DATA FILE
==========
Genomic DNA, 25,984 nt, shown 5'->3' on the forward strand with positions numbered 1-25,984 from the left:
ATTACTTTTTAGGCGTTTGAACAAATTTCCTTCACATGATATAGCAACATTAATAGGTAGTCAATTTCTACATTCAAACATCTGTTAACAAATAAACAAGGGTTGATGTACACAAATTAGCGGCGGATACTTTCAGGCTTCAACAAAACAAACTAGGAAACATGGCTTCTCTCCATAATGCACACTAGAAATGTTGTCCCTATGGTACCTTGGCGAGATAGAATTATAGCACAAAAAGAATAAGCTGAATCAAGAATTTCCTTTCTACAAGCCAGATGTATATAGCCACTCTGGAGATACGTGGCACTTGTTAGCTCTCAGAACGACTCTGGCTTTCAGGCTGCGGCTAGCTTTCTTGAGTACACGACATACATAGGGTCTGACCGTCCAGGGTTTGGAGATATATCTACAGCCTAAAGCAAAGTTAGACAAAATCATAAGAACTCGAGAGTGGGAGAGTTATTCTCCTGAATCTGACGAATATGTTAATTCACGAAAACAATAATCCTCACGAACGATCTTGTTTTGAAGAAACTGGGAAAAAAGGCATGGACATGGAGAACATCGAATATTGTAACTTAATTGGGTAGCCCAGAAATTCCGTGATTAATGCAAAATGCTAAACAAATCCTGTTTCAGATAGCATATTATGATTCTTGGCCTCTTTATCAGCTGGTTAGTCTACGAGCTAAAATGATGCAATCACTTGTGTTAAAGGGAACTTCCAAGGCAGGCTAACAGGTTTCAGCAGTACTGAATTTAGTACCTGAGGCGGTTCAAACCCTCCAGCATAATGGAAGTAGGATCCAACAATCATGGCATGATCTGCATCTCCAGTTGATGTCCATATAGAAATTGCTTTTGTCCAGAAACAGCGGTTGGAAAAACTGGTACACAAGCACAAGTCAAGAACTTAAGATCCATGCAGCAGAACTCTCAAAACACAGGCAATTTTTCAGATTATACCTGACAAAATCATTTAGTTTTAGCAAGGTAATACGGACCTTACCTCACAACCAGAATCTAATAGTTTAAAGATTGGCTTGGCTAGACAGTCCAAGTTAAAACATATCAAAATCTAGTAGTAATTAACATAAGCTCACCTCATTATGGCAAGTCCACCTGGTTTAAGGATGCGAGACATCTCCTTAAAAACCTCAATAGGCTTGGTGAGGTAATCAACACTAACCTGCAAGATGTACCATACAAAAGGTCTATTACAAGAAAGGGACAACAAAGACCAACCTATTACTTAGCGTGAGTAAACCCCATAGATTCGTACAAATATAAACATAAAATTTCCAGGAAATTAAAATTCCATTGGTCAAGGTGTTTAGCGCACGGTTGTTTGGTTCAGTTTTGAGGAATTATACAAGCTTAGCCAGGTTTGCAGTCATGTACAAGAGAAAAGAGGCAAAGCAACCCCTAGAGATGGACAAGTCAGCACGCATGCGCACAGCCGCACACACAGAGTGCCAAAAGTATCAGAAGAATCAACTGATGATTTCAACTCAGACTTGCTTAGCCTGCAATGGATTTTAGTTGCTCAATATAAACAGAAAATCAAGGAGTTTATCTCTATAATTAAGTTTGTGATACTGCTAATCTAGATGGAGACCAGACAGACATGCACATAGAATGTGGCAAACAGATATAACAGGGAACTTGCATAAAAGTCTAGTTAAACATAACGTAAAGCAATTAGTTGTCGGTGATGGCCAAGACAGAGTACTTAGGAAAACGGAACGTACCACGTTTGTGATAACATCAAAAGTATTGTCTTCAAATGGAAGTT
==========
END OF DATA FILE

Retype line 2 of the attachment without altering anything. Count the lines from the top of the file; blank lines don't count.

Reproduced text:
ATTACTTTTTAGGCGTTTGAACAAATTTCCTTCACATGATATAGCAACATTAATAGGTAGTCAATTTCTACATTCAAACATCTGTTAACAAATAAACAAGGGTTGATGTACACAAATTAGCGGCGGATACTTTCAGGCTTCAACAAAACAAACTAGGAAACATGGCTTCTCTCCATAATGCACACTAGAAATGTTGTCCCTATGGTACCTTGGCGAGATAGAATTATAGCACAAAAAGAATAAGCTGAATCAAGAATTTCCTTTCTACAAGCCAGATGTATATAGCCACTCTGGAGATACGTGGCACTTGTTAGCTCTCAGAACGACTCTGGCTTTCAGGCTGCGGCTAGCTTTCTTGAGTACACGACATACATAGGGTCTGACCGTCCAGGGTTTGGAGATATATCTACAGCCTAAAGCAAAGTTAGACAAAATCATAAGAACTCGAGAGTGGGAGAGTTATTCTCCTGAATCTGACGAATATGTTAATTCACGAAAACAATAATCCTCACGAACGATCTTGTTTTGAAGAAACTGGGAAAAAAGGCATGGACATGGAGAACATCGAATATTGTAACTTAATTGGGTAGCCCAGAAATTCCGTGATTAATGCAAAATGCTAAACAAATCCTGTTTCAGATAGCATATTATGATTCTTGGCCTCTTTATCAGCTGGTTAGTCTACGAGCTAAAATGATGCAATCACTTGTGTTAAAGGGAACTTCCAAGGCAGGCTAACAGGTTTCAGCAGTACTGAATTTAGTACCTGAGGCGGTTCAAACCCTCCAGCATAATGGAAGTAGGATCCAACAATCATGGCATGATCTGCATCTCCAGTTGATGTCCATATAGAAATTGCTTTTGTCCAGAAACAGCGGTTGGAAAAACTGGTACACAAGCACAAGTCAAGAACTTAAGATCCATGCAGCAGAACTCTCAAAACACAGGCAATTTTTCAGATTATACCTGACAAAATCATTTAGTTTTAGCAAGGTAATACGGACCTTACCTCACAACCAGAATCTAATAGTTTAAAGATTGGCTTGGCTAGACAGTCCAAGTTAAAACATATCAAAATCTAGTAGTAATTAACATAAGCTCACCTCATTATGGCAAGTCCACCTGGTTTAAGGATGCGAGACATCTCCTTAAAAACCTCAATAGGCTTGGTGAGGTAATCAACACTAACCTGCAAGATGTACCATACAAAAGGTCTATTACAAGAAAGGGACAACAAAGACCAACCTATTACTTAGCGTGAGTAAACCCCATAGATTCGTACAAATATAAACATAAAATTTCCAGGAAATTAAAATTCCATTGGTCAAGGTGTTTAGCGCACGGTTGTTTGGTTCAGTTTTGAGGAATTATACAAGCTTAGCCAGGTTTGCAGTCATGTACAAGAGAAAAGAGGCAAAGCAACCCCTAGAGATGGACAAGTCAGCACGCATGCGCACAGCCGCACACACAGAGTGCCAAAAGTATCAGAAGAATCAACTGATGATTTCAACTCAGACTTGCTTAGCCTGCAATGGATTTTAGTTGCTCAATATAAACAGAAAATCAAGGAGTTTATCTCTATAATTAAGTTTGTGATACTGCTAATCTAGATGGAGACCAGACAGACATGCACATAGAATGTGGCAAACAGATATAACAGGGAACTTGCATAAAAGTCTAGTTAAACATAACGTAAAGCAATTAGTTGTCGGTGATGGCCAAGACAGAGTACTTAGGAAAACGGAACGTACCACGTTTGTGATAACATCAAAAGTATTGTCTTCAAATGGAAGTT